Thea Gilmore on her 15th album, longevity and Joan Baez ahead of Glee date
By NottmPost EG | Posted: May 07, 2015
♠ In a future edition of Trivial Pursuit there may well be a question: Name the UK artist who first hit the Top 40 with her fourteenth album?
♠ The answer is Thea Gilmore, with 2013’s Regardless.
♠ Although long cherished by fans and critics alike, her 17–year career has been a slow–burner to say the least.
♠ And now comes album number 15; Ghosts & Graffiti, a compilation of sorts featuring four new songs alongside six newly–recorded versions of old material, radio hits and selected jewels from her back catalogue.
The new material is deeply political. For instance, Inch By Inch was written on the day Barack Obama was elected president in 2008 and features Joan Baez.
♠ “With Joan’s presence as an original voice of the counterculture and an active civil–rights campaigner, the historical importance that her input brings to a song about the first black US president is monumental… and that’s before you hear the extraordinary performance she turns in,” says the 35–year–old from Oxford.
♠ Other collaborators on the album include I Am Kloot, King Creosote, The Waterboys, fantasy novelist Neil Gaiman and Joan As Policewoman.
♠ "I found myself onstage with Joan for a series of UK gigs in 2012, celebrating Sandy Denny's life” recounts Gilmore.
♠ “Much as I love and admire her work as Joan As Policewoman I was still taken aback by her musicality, versatility and vocal presence. Her talent has such breadth. Joan blew me away with the energy and honesty she brought to the performance.”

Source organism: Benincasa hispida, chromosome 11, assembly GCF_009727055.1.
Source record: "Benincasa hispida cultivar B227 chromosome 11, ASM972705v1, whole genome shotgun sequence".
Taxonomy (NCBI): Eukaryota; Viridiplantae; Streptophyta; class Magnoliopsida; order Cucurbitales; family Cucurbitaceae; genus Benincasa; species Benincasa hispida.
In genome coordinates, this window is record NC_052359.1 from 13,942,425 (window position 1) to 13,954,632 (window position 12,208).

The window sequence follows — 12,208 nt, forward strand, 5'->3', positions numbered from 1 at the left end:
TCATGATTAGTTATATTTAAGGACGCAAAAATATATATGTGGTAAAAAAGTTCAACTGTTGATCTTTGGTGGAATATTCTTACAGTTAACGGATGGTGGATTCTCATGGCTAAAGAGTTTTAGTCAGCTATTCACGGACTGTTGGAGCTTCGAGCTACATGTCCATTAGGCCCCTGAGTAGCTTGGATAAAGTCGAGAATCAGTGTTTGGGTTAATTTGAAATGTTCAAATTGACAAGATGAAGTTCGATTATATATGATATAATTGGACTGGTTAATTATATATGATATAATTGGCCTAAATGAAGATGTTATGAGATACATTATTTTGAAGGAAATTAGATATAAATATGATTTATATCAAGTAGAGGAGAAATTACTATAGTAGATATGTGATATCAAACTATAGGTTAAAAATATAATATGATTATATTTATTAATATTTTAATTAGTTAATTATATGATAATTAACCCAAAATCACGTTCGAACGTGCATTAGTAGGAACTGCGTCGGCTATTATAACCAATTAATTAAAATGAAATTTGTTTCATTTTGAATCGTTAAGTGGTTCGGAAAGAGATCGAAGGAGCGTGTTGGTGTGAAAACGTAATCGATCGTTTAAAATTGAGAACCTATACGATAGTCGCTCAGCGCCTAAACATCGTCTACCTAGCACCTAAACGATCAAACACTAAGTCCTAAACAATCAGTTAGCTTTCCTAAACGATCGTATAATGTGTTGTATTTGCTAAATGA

♠ Although a compilation, the 20 track collection isn’t a ‘Best Of’, insists the singer.
♠ “I’m a bit of a 'Best Of’ sceptic and I’ve never felt it was time to look back; I always had new stuff I passionately wanted to get out there. Then I realised last year that I wanted to bring new light to some older songs... colour, and the perspective that just living for a while affords.
♠ “I was so young when I wrote many of them, and I’ve come to see some of the early versions as no longer definitive.”
♠ She adds: “I didn’t set out to make so many albums. There was no master plan, I just had things to say so I found a way to say them. Now I see every record as a snapshot of that particular time in my life. I go back and listen to myself singing when I was 18 and it’s like a haunting; the songs are the ghosts of my past.” ♠ http://www.nottinghampost.com/
|Ghosts and Graffiti (Deluxe Edition)|